Archeologists discover 'most important' piece of prehistoric art in 100 years

WION Web Team
New Delhi, India Updated: Feb 13, 2022, 09:32 PM(IST)

Burton Agnes chalk drum, chalk ball and bone pin. 3005--2890BC. (Image credit: The Trustees of the British Museum) Photograph:( Others )

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The ancient drum found in children's grave is 5,000-year-old will go on public display for the first time next week in the ''World of Stonehenge'' exhibition

Archeologists have discovered the ''most important'' piece of pre-historic art in the past century.

The ancient drum found in children's grave is 5,000-year-old will go on public display for the first time next week in the ''World of Stonehenge'' exhibition.

The piece of sculptural art was discovered by independent company Allen Archaeology during a routine excavation at the village of Burton Agnes.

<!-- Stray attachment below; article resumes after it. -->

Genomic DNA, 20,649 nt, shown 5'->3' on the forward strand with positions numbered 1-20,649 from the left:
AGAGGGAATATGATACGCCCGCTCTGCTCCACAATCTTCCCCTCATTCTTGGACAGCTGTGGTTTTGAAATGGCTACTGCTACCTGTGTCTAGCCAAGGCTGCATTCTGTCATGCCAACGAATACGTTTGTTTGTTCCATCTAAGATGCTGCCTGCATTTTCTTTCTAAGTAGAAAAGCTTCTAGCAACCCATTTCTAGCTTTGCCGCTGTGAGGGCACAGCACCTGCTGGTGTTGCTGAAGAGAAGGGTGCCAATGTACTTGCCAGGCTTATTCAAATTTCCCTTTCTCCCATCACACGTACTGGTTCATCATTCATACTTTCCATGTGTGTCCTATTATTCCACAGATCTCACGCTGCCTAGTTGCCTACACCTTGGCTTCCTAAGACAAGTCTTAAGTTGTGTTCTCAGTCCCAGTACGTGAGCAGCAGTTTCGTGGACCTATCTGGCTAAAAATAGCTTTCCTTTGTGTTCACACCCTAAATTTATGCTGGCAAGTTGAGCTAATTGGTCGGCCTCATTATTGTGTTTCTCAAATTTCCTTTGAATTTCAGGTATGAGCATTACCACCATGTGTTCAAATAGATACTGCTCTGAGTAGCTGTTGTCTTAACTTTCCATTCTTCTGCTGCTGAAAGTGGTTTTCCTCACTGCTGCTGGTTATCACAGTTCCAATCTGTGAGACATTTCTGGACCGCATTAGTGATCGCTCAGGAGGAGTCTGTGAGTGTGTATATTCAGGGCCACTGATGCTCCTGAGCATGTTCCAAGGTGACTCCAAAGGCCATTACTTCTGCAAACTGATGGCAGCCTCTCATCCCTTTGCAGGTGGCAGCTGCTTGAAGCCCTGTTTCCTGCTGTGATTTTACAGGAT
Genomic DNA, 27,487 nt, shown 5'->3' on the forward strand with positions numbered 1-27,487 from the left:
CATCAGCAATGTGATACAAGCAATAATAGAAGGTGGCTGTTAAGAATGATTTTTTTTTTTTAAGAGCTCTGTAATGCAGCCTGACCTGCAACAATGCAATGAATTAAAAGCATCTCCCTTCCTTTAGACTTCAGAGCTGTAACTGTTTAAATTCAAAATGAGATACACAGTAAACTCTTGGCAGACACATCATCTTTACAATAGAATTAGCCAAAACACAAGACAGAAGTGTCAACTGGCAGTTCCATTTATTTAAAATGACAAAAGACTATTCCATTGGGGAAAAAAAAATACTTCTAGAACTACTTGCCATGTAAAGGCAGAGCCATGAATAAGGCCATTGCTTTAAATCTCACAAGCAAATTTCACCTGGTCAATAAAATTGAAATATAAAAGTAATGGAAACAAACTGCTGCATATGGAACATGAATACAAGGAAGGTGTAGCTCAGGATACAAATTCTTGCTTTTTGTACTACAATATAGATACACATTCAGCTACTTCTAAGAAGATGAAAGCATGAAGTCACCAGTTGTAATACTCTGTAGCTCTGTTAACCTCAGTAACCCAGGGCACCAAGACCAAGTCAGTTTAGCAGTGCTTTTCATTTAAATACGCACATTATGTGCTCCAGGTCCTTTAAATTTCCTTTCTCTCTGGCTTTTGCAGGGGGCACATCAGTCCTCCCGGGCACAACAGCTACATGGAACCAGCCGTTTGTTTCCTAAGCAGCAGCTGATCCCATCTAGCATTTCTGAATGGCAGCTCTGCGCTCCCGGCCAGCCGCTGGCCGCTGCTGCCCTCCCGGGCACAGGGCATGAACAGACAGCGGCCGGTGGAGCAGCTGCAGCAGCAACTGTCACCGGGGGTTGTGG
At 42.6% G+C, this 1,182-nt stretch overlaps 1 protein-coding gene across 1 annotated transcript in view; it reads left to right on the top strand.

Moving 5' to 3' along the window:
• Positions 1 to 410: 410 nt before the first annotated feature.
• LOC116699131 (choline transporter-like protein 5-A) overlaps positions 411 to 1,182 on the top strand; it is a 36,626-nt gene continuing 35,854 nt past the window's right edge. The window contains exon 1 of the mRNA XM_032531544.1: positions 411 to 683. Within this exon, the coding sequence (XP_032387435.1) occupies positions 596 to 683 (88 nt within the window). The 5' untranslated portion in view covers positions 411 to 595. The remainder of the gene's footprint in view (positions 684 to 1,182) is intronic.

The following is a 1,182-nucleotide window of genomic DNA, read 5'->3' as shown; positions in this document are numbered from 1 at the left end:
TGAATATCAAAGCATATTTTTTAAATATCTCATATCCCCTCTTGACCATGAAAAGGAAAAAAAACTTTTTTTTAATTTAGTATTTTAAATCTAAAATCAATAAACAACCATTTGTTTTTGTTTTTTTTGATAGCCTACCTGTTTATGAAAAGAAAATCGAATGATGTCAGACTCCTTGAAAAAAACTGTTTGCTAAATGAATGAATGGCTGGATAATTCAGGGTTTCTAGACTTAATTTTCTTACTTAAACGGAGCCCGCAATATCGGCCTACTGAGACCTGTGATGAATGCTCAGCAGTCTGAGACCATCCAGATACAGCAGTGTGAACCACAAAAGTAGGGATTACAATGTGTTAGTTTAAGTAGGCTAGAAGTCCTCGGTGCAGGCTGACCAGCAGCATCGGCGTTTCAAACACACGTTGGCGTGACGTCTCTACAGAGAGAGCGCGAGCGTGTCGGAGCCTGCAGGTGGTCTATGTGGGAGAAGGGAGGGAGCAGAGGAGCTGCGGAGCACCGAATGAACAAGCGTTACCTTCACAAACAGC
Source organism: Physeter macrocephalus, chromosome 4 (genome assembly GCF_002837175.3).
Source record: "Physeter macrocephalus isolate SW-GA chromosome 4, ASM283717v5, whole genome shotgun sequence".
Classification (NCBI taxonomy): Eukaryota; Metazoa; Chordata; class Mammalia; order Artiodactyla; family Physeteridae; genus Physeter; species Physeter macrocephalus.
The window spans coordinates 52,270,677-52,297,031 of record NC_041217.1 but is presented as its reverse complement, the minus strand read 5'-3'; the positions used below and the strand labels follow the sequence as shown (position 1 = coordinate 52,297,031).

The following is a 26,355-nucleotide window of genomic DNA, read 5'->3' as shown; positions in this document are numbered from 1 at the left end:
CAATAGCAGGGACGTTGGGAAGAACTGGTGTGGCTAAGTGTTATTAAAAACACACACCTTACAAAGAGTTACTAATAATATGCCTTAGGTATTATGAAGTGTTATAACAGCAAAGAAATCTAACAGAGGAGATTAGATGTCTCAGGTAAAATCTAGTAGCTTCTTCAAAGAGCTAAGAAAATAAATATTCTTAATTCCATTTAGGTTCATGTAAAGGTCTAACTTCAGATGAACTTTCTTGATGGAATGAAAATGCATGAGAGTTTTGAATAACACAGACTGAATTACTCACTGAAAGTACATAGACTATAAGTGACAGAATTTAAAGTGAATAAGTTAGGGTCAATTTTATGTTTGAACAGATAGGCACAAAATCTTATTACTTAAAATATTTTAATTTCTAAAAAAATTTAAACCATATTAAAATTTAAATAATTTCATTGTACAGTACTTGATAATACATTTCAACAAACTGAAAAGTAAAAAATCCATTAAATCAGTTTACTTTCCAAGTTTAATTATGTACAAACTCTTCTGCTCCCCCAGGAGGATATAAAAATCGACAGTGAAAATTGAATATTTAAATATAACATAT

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According to Jennifer Wexler, the curator of the British Museum's exhibition, "This drum is particularly intriguing, because it basically encompasses a sort of artistic language that we see throughout the British Isles at this time, and we're talking 5,000 years ago." 

"Because of this new discovery, we're actually able to date the skeletons with carbon-14 dating (also known as radiocarbon dating)," Wexler said.

"So what we have found out is that these style drums are 500 years older than we thought, which is amazing."

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"It has hastily added holes, perhaps marking the presence of the three bodies in the grave," she added.

"Analysis of its carvings will help to decipher the symbolism and beliefs of the era in which Stonehenge was constructed," said Neil Wilkin.

"We've been waiting for over 100 years for another one of these amazing objects to come up, and for it to come up with children — again — is astonishing," he added.

The grave is a rare find because ancient people in neolithic Britain would usually leave bodies for cremation or to be eaten by crows.

(With inputs from agencies)

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